At the prayer meeting with the other pastors I had to fight my disappointment because when you make the claim that we are in the Holy of Holies and enjoying God to the fullest when we have not even made a proper start in worship, then we suffer a number of tragic results: 1) We are not even attempting to go further. If we think that we are already in the Holy of Holies, then we are not going to persevere for anything more. 2) We settle for less than we can have and may never know – even as pastors – that the fullness of God feels so different in the Holy of Holies. 3) We remain less than effective in our worship because we pray and present all of our requests to God before we have actually drawn near to him in repentance and the other actions which happen in the Outer Court. The Bible teaches that – James 5:16: “ … the prayer of a righteous person is powerful and effectivebut righteousness takes some preparation – humbling yourself, letting God search your conscience, receiving forgiveness in Jesus’ name and making a commitment to obedience. Only then are you ready for more in worship – powerful intercession and hearing from God.

However, even if you understand that the presence of God intensifies in worship, there remains another danger. We focus on the instrument of access rather than God himself and then we try to take possession and control the instrument of access, that is in this case the tabernacle. This is very easily done and a most common mistake of religious people.

The tabernacle was fashioned after the pattern of the tabernacle in heaven – therefore, in a sense there was heaven itself in the tabernacle – it was holy – and then God promised access to himself through this worship tent and so it happened as the last verses of Exodus confirm – Exodus 40:33-38: “ … so Moses finished the work. Then the cloud covered the Tent of Meeting and the glory of the Lord filled the tabernacle. Moses could not enter the Tent of Meeting because the cloud had settled upon it, and the glory of the Lord filled the tabernacle. In all the travels of the Israelites, whenever the cloud lifted from above the tabernacle, they would set out; but if the cloud did not lift, they did not set out – until the day it lifted. So the cloud of the Lord was over the tabernacle by day and fire was in the cloud by night, in the sight of all the house of Israel during all their travels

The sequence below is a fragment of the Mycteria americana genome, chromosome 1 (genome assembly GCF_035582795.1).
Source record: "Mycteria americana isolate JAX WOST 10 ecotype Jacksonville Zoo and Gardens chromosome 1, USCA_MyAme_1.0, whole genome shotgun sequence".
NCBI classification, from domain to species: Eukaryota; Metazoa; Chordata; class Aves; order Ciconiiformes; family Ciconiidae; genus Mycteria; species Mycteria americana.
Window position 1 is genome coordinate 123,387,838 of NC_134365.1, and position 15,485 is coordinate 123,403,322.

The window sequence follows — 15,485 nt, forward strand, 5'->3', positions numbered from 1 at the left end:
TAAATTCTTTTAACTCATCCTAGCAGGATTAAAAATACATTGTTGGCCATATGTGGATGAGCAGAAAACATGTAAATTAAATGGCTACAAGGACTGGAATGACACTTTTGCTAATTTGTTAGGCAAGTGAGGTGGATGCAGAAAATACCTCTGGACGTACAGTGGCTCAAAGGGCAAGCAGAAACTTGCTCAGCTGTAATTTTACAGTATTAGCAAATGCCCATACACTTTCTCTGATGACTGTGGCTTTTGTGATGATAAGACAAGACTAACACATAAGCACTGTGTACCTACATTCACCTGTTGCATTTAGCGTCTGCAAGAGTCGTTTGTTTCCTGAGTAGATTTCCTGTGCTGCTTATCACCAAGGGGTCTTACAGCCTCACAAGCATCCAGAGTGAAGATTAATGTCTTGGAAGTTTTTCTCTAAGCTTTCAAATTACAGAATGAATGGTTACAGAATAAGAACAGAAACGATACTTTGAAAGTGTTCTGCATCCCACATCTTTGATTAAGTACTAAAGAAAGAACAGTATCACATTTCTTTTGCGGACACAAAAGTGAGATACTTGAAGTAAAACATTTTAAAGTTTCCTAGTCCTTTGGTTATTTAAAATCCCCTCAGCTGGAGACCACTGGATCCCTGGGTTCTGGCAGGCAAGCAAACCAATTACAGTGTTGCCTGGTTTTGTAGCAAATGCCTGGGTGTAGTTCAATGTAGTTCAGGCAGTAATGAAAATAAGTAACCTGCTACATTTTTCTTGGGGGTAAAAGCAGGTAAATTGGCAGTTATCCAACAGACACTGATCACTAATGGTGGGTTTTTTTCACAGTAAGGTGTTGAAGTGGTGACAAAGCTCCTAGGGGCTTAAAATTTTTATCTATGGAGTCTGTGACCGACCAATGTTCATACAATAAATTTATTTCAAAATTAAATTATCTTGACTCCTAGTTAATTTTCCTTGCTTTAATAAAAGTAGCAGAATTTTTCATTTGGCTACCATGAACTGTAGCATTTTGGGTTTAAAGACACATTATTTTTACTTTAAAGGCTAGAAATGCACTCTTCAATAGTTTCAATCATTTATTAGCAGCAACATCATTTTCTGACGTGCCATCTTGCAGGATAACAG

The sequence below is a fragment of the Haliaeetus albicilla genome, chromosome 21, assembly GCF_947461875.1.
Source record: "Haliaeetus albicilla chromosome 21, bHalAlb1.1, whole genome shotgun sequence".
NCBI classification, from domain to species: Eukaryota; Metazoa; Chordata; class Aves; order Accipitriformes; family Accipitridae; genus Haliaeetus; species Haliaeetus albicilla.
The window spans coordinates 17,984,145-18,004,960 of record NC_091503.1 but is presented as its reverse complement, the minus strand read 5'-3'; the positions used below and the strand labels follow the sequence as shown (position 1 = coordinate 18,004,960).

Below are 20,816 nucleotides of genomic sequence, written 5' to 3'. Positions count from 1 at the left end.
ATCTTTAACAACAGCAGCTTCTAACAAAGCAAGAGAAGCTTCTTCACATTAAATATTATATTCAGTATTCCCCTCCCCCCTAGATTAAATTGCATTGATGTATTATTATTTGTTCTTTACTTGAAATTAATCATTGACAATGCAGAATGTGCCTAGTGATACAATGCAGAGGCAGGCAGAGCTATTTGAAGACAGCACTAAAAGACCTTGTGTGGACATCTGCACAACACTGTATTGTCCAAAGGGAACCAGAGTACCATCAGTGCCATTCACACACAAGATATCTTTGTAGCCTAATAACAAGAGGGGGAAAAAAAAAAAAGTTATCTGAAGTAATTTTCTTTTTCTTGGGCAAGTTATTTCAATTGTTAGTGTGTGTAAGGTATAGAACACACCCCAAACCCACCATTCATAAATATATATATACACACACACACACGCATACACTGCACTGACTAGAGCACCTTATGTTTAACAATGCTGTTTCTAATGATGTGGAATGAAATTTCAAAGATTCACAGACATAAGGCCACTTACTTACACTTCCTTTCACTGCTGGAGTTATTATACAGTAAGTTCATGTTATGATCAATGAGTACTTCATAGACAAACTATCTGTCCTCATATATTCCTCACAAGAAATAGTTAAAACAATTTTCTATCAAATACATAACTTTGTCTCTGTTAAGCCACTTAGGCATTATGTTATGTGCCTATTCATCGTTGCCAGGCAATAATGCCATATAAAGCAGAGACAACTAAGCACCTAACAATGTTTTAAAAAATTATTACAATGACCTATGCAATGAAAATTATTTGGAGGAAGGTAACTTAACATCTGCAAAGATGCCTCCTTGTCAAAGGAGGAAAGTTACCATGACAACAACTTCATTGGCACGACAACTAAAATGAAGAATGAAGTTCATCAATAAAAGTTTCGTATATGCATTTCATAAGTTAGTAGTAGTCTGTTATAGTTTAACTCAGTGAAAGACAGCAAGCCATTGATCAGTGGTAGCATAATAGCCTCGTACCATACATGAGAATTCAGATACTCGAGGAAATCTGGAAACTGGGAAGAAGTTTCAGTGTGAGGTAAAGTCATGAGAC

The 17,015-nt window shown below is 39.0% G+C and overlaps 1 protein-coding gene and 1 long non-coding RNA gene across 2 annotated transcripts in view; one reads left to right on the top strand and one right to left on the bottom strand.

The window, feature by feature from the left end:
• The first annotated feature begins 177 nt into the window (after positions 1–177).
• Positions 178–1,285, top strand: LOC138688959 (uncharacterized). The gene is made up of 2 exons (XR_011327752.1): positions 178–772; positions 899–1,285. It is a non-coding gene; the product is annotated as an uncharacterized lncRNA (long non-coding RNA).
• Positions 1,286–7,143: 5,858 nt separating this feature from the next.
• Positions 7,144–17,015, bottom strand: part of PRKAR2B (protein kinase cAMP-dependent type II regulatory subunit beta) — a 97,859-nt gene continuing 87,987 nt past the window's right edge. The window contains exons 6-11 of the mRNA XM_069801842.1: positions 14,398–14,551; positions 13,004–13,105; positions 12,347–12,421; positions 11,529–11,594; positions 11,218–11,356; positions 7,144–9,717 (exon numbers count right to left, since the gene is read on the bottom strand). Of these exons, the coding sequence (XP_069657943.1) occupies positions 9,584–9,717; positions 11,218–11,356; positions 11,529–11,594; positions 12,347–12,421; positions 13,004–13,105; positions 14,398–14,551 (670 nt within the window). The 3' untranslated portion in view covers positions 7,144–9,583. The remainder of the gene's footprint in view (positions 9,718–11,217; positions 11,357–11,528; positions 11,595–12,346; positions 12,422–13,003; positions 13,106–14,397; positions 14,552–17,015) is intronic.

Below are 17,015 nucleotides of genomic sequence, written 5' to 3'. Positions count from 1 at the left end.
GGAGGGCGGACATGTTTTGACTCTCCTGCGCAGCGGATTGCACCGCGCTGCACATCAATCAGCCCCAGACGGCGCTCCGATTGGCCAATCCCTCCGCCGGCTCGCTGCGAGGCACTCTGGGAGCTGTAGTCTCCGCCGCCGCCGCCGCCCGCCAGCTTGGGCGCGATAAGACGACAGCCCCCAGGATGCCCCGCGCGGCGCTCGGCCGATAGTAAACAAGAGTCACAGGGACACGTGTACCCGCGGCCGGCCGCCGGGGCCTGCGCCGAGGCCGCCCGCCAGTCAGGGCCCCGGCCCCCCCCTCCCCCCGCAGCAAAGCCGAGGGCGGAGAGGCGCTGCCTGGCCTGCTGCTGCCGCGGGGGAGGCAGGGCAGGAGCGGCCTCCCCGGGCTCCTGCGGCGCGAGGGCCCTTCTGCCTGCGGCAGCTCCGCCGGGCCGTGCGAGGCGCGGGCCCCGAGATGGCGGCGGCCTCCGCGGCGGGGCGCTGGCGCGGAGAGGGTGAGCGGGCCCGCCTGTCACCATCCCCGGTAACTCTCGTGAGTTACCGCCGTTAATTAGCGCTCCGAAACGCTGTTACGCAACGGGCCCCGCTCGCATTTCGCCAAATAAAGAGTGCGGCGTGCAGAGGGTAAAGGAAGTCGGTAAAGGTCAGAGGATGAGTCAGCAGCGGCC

Thus – in the observation of certain people (a common mistake) – it was the tabernacle that seemed to guarantee the presence of God and therefore – in time – people were in danger of putting more trust in the tabernacle than God which for them – at first – had the advantage that you can control the tabernacle far better than God.

At one time God’s people went out to fight against the Philistines but they were defeated and about four thousand of them died on the battlefield. Then they thought that if the ark of the covenant – the holiest piece of furniture in the tabernacle – was with them in battle, victory would be assured. But they suffered another defeat – thirty thousand foot soldiers died – and the ark was captured by the Philistines. God cannot be controlled by controlling the ark. You can take the ark with you into battle but this does not guarantee the favour of God in your life (1 Kings 4). [However, God’s presence was still with the ark and it wrought havoc among the Philistines until it was returned. Cf. 1 Kings 5-6.]